Professor, Principle Investigator
My long-term research interest is to understand mechanisms underlying drug addiction and to find possible treatment. We use behavioral, genetic, anatomical and molecular biological methods. One major research project is to identify mechanisms and neuronal circuits associated with reconsolidation and extinction of cocaine-induced reward memory. Another project is to develop a novel method of using skin stem cells to deliver therapeutic genes to combat the abuse of cocaine, ethanol, nicotine and their co-abuse.
Research Assistant Professor
My interdisciplinary research focuses on the role of dopamine receptors in cocaine abuse and novel gene therapies for drug abuse. Specifically, I have been working on the development of a transgenic mouse tool to express inducible dopamine receptor D1 (D1R) to create D1Rs over-expression and depletion in the brain. This unique transgenic line is particularly valuable in studying the function of dopamine receptors in the neuroscience community.
Most recently, I have been working on the development of skin stem cell-based gene therapy for drug abuse. I contributed to the development of an innovative cutaneous gene therapy that delivers active therapeutic cocaine hydrolase gene into rodent body, which allows for the continuous and effective expression of cocaine hydrolase. This therapy effectively prevents the development of cocaine’s rewarding effect in mice and drastically decreases the lethality rate caused by cocaine overdose. I further expand my research to glucagon-like peptide 1 (GLP-1), an FDA-approved treatment for type 2 diabetes, which has been reported effective in preventing alcohol abuse. Using the cutaneous gene delivery approach, I examined whether cutaneous expression of GLP-1 affects alcohol abuse. Within this project, I established a mouse model of oral alcohol abuse and conducted pharmacodynamics studies. I have found that cutaneous expression of GLP-1 can prevent voluntary alcohol taking, indicating a new promising gene therapy to prevent alcohol abuse.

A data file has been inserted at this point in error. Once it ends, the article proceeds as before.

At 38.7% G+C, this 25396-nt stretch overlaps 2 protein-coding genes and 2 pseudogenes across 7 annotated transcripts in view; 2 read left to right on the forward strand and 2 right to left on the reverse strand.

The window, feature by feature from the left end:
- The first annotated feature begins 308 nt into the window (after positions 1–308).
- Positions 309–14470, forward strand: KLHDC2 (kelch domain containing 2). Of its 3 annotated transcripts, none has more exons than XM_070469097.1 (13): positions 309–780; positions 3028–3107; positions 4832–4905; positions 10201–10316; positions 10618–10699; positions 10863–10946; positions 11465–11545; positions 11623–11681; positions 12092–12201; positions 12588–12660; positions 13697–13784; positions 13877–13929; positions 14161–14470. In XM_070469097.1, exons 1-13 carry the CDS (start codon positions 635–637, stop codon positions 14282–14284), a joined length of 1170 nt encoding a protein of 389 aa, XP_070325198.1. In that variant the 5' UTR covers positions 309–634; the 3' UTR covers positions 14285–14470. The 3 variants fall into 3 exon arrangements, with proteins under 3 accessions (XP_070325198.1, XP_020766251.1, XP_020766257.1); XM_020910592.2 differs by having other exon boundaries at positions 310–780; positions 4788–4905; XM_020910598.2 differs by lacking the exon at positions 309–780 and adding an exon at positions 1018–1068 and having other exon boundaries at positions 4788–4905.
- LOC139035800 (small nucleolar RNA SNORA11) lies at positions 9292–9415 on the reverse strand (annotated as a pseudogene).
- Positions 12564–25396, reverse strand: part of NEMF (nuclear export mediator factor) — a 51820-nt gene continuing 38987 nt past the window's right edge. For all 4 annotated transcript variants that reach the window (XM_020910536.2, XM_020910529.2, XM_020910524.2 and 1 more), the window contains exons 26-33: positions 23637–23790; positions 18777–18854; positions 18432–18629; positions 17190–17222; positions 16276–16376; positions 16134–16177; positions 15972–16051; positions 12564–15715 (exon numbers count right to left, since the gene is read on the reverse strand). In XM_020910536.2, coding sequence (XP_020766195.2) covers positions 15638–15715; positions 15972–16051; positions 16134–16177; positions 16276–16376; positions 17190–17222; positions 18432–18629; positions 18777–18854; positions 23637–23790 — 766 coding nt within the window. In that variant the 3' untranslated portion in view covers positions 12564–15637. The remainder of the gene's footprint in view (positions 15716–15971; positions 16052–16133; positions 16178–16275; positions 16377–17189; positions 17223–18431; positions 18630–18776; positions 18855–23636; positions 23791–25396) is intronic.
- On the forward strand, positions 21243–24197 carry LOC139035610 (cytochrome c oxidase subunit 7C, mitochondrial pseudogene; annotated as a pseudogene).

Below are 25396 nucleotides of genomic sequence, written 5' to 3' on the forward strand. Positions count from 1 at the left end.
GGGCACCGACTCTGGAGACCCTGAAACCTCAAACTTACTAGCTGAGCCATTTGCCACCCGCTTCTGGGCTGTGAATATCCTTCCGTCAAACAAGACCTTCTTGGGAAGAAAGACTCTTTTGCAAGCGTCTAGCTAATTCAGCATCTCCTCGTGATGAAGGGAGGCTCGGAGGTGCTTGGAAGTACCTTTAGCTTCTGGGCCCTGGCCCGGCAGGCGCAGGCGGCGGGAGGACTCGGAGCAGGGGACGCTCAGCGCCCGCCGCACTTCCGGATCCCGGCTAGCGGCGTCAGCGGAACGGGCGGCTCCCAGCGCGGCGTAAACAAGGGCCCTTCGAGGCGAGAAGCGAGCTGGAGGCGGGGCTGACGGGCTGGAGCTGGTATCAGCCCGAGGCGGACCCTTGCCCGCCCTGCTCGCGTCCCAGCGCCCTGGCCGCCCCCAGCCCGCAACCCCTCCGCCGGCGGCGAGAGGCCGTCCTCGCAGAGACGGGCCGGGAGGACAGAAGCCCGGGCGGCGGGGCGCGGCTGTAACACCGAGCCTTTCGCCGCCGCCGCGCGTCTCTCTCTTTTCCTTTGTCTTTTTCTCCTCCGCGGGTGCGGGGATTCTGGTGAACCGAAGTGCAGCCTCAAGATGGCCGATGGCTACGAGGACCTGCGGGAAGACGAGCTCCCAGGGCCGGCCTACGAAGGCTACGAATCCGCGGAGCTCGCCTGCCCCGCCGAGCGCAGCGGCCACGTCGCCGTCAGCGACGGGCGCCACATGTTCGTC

My research focuses on characterizing and understanding mechanisms underlying drug addiction. I’ve previously worked on establishing a voluntary oral consumption two-bottle choice paradigm for nicotine consumption in mice, and will continue this line of inquiry by studying nicotine and alcohol co-abuse. My current project, working with Dr. Kong, focuses on the circuit-specific relationship between D3R receptors and compulsive cocaine taking.
My research is centered around utilizing behavioral and molecular methods to study alcohol-cocaine coabuse. I utilize several behavioral paradigms including conditioned place preference, two-bottle choice, and locomotor activity boxes. I also carry out neurochemical experiments via microdialysis recordings, which measure extracellular dopamine measurements in the nucleus accumbens after acute drug administration.
Post Doctoral Student